But with available libraries Python, Java and C# can also do almost everything (except write an operating system!) but they are more limited in where.
Python and Java will run on almost anything, C# is largely windows only (there is an unofficial Linux clone)
rcgldr
#10
Sep24-08, 12:48 AM
HW Helper
P: 7,133
It's not so much the language, but the complexity of the first programs you try to write. Here it's the training book that makes the difference. Perhaps an online class via some junior college might be good, but that also can vary between classes.

For some, it would help to understand how a computer works. Being able to step through the instructions one at a time while looking at the register and memory content would be useful. A typical debugger comes close to being able to do this, but a learning tool would be better.
zyh
#11
Sep26-08, 06:14 AM
P: 135
Quote Quote by Jeff Reid View Post
It's not so much the language, but the complexity of the first programs you try to write. Here it's the training book that makes the difference. Perhaps an online class via some junior college might be good, but that also can vary between classes.

For some, it would help to understand how a computer works. Being able to step through the instructions one at a time while looking at the register and memory content would be useful. A typical debugger comes close to being able to do this, but a learning tool would be better.
I do agree with you. C and C++ language is a power tool. If you have ever leant about the computer structure and assemble language, you will understand that C/C++ useful.

I suggest that you can view some video tutorials on the net, such as youtube, or MIT open cource. I'm not sure where the 50 lines code come from, but I can recall my first c code was "print("hello word");"
Defennder
#12
Sep29-08, 10:18 AM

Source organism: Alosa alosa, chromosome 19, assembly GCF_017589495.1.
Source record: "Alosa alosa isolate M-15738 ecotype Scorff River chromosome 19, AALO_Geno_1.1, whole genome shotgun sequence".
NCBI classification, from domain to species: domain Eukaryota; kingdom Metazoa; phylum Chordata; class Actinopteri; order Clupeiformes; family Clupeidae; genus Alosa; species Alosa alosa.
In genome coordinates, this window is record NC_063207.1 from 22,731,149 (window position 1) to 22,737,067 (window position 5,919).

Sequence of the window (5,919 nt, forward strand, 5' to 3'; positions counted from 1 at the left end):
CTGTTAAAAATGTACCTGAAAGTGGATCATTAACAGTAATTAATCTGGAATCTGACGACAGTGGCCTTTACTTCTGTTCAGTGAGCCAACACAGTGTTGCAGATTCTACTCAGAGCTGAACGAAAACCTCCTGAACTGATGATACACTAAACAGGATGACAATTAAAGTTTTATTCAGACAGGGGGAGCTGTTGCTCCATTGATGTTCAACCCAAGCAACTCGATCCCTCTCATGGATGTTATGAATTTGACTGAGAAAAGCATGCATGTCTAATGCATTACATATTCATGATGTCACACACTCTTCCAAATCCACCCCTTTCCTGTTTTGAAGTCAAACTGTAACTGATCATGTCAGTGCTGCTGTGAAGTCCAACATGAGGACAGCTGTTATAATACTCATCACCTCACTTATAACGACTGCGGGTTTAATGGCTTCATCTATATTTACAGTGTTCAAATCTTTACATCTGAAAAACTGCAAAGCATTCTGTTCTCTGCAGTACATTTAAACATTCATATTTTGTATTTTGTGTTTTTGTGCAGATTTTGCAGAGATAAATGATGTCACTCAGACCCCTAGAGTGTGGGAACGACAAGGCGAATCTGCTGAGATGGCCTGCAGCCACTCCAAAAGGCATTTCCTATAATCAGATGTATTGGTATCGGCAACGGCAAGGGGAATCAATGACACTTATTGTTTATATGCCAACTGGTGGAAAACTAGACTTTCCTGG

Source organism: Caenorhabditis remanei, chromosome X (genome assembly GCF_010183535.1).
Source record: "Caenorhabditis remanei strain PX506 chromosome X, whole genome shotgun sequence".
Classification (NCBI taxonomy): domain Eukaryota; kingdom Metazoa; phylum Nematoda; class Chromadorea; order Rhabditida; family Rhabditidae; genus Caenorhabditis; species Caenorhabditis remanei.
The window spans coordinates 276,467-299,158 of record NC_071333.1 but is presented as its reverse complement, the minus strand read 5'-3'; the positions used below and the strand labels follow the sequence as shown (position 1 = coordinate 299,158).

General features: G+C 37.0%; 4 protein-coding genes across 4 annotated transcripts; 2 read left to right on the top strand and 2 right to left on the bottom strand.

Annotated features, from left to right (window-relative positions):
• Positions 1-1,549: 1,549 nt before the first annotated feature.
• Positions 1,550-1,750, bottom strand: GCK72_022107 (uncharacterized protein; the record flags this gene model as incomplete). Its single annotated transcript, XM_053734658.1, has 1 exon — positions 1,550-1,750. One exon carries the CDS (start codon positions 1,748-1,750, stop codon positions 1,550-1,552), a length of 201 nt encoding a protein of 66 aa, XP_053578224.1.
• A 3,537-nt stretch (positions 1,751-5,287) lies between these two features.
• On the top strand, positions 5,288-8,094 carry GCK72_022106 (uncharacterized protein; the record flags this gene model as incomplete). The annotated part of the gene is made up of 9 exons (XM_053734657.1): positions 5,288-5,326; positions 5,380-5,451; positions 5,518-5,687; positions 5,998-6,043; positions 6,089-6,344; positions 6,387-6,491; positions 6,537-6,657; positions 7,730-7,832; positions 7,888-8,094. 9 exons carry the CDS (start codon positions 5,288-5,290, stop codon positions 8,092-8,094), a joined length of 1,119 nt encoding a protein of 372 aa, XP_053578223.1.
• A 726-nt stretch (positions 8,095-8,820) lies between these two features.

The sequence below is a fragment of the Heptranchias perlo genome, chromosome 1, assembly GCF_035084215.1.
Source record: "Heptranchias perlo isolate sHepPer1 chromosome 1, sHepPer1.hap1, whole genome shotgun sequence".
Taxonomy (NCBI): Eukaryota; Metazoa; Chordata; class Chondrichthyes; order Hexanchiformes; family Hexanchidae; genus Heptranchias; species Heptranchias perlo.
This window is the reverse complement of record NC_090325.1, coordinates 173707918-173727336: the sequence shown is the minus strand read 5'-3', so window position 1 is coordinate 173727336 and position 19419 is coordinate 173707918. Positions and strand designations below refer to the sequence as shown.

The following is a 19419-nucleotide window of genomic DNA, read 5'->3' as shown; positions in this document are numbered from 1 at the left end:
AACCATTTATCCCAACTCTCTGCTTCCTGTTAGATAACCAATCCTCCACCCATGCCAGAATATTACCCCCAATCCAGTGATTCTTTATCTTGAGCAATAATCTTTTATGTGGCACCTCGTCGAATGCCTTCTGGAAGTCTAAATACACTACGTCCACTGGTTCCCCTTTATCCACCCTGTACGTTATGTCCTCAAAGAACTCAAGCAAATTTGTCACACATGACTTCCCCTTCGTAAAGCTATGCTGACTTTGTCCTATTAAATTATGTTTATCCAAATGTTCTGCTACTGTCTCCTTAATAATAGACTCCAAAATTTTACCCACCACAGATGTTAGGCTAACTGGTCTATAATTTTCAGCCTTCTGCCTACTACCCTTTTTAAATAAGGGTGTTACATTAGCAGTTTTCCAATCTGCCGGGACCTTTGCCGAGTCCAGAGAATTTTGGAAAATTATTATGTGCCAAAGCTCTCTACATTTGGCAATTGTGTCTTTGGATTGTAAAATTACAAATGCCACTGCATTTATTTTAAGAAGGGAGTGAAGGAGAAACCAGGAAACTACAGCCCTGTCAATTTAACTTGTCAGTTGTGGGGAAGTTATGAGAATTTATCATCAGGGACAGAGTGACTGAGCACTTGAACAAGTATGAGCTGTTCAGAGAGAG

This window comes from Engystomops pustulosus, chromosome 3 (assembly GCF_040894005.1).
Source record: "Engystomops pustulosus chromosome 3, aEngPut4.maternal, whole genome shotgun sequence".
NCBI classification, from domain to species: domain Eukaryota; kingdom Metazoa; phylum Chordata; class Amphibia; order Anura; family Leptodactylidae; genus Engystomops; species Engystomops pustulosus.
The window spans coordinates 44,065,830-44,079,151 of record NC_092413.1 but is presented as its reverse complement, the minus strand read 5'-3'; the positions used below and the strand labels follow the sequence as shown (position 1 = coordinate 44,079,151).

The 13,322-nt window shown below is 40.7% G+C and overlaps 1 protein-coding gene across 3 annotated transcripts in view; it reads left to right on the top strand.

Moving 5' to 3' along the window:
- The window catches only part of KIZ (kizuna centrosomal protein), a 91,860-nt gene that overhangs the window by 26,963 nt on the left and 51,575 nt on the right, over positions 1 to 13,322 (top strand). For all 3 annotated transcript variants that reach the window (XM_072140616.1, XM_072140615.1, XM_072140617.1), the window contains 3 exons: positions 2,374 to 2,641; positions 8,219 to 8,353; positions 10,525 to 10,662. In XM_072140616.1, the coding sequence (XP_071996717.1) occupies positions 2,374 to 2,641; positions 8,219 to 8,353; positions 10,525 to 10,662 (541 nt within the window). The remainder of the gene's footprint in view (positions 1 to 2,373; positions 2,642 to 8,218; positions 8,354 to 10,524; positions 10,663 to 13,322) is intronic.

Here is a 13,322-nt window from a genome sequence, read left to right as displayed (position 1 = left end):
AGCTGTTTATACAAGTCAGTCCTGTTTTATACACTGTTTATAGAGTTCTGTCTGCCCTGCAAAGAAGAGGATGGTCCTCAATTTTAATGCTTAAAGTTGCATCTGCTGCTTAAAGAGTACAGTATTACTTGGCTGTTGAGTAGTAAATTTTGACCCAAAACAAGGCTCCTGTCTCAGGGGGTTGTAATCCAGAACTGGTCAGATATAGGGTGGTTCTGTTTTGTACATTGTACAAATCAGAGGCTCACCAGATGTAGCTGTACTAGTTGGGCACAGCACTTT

HW Helper
P: 2,616
That's some very informative advice there, davee123
pantaz
#13
Sep29-08, 07:22 PM
P: 589
Using C++ to learn programming is a bit like learning to drive with a Formula 1 car!
granpa
#14
Sep29-08, 07:32 PM
P: 2,258
javascript?
CaptainQuasar
#15
Sep29-08, 07:39 PM
P: 705
A few people have suggested starting off with a simpler language, which I agree with. I really liked learning all of my basic programming concepts in Logo. Whoa, that was a long time ago.

granpa's suggestion of javascript seems like a good idea too.
mabs239
#16
Nov11-08, 02:49 AM
P: 86
Every body has given good advice, but I am surprised to see no one mentioned "BASIC" language. It can be learned in a single day. Most of the things that davee123 has written for python and perl, do apply to basic. I'd recommend QBASIC for anybody who is starting with programming.

I'll enlist some of the features of the QBASIC here:

+Ve's
=====
You donot need to compile
No need to define variable size, or simply you could skip defining variables
While you are programming, code examples can quickly be consulted using build in help
Easy serch to looup library functions
QBASIC programs can be executed in MS-EXCEL as macros with no or little modification. (Which is very easy as you donot need to install anything)
Good online help is available like
http://www.petesqbsite.com/
http://www.qbcafe.net/qbc/english/mi...-qbasic-1.html

Code can easily be converted to executeable file (.exe)
Run time enviornment requieres no installation/path-setting what so ever.

-Ve's
=====
Slower in speed (Tolerable for hobbey and learning programs)
Not objest oriented.
Working enviornment is dos like.

QBASIC version 4.5 is best and can be googled to download.
grelf
#17
Jun27-11, 02:21 PM
P: 10
Basic used to be the thing but the language that's now available to everyone is JavaScript. It works in any browser and every machine (even a phone) has a browser!
For a beginners course see http://www.grelf.net/jscourse
kevinfrankly
#18
Jun30-11, 08:45 AM
P: 17
it always hard on the first time, start from the easy one . honestly i'm start from batch (.bat) hehe , go to python => Java => and now on C++. Actually i'm just learn python for getting the basic understanding about programming .. , once you get that basic you'll get the fun of programming language